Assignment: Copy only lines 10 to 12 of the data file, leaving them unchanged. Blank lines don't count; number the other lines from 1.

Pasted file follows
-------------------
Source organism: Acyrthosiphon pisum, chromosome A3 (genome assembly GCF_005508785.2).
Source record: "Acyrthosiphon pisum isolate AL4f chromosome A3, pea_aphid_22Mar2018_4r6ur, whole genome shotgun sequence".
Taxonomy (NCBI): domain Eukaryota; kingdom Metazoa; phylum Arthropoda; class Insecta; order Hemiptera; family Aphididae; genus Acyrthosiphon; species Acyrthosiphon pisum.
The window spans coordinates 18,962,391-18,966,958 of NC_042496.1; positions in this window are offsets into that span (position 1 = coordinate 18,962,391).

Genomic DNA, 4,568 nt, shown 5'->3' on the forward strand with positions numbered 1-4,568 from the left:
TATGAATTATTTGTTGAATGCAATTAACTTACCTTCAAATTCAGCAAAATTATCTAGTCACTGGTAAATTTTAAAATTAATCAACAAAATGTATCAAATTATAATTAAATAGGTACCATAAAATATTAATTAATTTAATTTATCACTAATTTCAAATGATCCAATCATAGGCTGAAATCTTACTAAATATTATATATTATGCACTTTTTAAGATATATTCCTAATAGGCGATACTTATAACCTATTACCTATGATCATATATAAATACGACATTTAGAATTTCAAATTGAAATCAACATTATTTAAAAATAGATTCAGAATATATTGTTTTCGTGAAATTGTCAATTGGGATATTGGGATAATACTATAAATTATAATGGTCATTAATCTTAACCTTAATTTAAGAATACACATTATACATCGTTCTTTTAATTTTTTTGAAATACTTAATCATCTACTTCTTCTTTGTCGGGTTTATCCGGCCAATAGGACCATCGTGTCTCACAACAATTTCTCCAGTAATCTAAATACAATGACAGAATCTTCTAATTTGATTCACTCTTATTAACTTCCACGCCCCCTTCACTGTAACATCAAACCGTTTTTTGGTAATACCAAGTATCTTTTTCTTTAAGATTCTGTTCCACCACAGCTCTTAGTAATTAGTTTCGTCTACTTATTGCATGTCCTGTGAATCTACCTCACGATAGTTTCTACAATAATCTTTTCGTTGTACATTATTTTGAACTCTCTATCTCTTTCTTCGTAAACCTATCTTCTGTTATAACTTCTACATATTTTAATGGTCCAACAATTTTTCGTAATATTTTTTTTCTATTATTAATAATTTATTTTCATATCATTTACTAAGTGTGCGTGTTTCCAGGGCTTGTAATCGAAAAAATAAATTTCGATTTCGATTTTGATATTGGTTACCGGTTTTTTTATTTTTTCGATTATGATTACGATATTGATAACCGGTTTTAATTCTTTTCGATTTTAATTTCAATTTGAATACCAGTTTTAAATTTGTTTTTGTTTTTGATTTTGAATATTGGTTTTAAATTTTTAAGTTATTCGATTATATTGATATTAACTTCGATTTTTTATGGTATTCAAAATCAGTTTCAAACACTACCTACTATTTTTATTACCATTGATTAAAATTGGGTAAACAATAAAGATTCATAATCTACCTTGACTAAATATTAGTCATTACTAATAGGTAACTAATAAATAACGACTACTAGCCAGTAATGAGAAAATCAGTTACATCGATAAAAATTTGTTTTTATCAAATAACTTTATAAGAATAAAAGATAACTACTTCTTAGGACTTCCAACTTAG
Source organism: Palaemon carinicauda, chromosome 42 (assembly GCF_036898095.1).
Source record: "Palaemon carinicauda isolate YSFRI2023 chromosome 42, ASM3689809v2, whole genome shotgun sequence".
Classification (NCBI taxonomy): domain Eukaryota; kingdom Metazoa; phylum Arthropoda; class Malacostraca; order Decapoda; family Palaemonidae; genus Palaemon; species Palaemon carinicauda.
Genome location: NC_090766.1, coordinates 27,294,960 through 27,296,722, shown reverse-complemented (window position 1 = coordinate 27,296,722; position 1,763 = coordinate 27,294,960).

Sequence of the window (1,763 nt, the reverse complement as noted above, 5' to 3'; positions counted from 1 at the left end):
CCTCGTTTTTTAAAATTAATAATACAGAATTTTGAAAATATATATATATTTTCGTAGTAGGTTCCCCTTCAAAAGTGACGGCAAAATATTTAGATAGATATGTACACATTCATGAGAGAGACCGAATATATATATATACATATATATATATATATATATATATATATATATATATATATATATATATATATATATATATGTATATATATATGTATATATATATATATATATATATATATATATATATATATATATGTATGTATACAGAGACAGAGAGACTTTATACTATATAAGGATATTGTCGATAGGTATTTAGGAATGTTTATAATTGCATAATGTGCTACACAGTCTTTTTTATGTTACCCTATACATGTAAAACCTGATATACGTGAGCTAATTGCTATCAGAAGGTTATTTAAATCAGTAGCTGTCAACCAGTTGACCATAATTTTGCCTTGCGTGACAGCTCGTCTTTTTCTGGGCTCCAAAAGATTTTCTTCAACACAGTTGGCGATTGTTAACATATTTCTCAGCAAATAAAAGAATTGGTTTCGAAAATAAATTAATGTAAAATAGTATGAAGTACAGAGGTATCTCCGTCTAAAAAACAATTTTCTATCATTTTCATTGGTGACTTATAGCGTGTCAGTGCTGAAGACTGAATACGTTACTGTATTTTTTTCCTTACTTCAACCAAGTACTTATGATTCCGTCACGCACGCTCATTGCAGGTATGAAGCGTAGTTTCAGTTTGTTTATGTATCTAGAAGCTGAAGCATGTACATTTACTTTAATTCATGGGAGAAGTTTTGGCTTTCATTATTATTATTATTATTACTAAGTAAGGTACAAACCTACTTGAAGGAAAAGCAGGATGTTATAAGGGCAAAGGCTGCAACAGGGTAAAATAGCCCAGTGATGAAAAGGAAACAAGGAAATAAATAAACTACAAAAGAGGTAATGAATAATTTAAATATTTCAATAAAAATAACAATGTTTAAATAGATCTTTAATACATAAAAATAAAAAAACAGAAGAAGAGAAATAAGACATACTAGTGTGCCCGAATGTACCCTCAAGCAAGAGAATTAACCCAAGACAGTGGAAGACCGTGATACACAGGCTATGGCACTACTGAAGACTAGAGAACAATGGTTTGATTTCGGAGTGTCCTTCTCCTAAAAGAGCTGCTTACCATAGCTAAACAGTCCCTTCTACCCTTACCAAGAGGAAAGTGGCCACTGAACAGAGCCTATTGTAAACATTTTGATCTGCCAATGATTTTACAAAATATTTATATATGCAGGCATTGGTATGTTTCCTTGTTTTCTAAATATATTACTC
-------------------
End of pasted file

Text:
Genome location: NC_090766.1, coordinates 27,294,960 through 27,296,722, shown reverse-complemented (window position 1 = coordinate 27,296,722; position 1,763 = coordinate 27,294,960).

Sequence of the window (1,763 nt, the reverse complement as noted above, 5' to 3'; positions counted from 1 at the left end):
CCTCGTTTTTTAAAATTAATAATACAGAATTTTGAAAATATATATATATTTTCGTAGTAGGTTCCCCTTCAAAAGTGACGGCAAAATATTTAGATAGATATGTACACATTCATGAGAGAGACCGAATATATATATATACATATATATATATATATATATATATATATATATATATATATATATATATATATATATATATGTATATATATATGTATATATATATATATATATATATATATATATATATATATATATGTATGTATACAGAGACAGAGAGACTTTATACTATATAAGGATATTGTCGATAGGTATTTAGGAATGTTTATAATTGCATAATGTGCTACACAGTCTTTTTTATGTTACCCTATACATGTAAAACCTGATATACGTGAGCTAATTGCTATCAGAAGGTTATTTAAATCAGTAGCTGTCAACCAGTTGACCATAATTTTGCCTTGCGTGACAGCTCGTCTTTTTCTGGGCTCCAAAAGATTTTCTTCAACACAGTTGGCGATTGTTAACATATTTCTCAGCAAATAAAAGAATTGGTTTCGAAAATAAATTAATGTAAAATAGTATGAAGTACAGAGGTATCTCCGTCTAAAAAACAATTTTCTATCATTTTCATTGGTGACTTATAGCGTGTCAGTGCTGAAGACTGAATACGTTACTGTATTTTTTTCCTTACTTCAACCAAGTACTTATGATTCCGTCACGCACGCTCATTGCAGGTATGAAGCGTAGTTTCAGTTTGTTTATGTATCTAGAAGCTGAAGCATGTACATTTACTTTAATTCATGGGAGAAGTTTTGGCTTTCATTATTATTATTATTATTACTAAGTAAGGTACAAACCTACTTGAAGGAAAAGCAGGATGTTATAAGGGCAAAGGCTGCAACAGGGTAAAATAGCCCAGTGATGAAAAGGAAACAAGGAAATAAATAAACTACAAAAGAGGTAATGAATAATTTAAATATTTCAATAAAAATAACAATGTTTAAATAGATCTTTAATACATAAAAATAAAAAAACAGAAGAAGAGAAATAAGACATACTAGTGTGCCCGAATGTACCCTCAAGCAAGAGAATTAACCCAAGACAGTGGAAGACCGTGATACACAGGCTATGGCACTACTGAAGACTAGAGAACAATGGTTTGATTTCGGAGTGTCCTTCTCCTAAAAGAGCTGCTTACCATAGCTAAACAGTCCCTTCTACCCTTACCAAGAGGAAAGTGGCCACTGAACAGAGCCTATTGTAAACATTTTGATCTGCCAATGATTTTACAAAATATTTATATATGCAGGCATTGGTATGTTTCCTTGTTTTCTAAATATATTACTC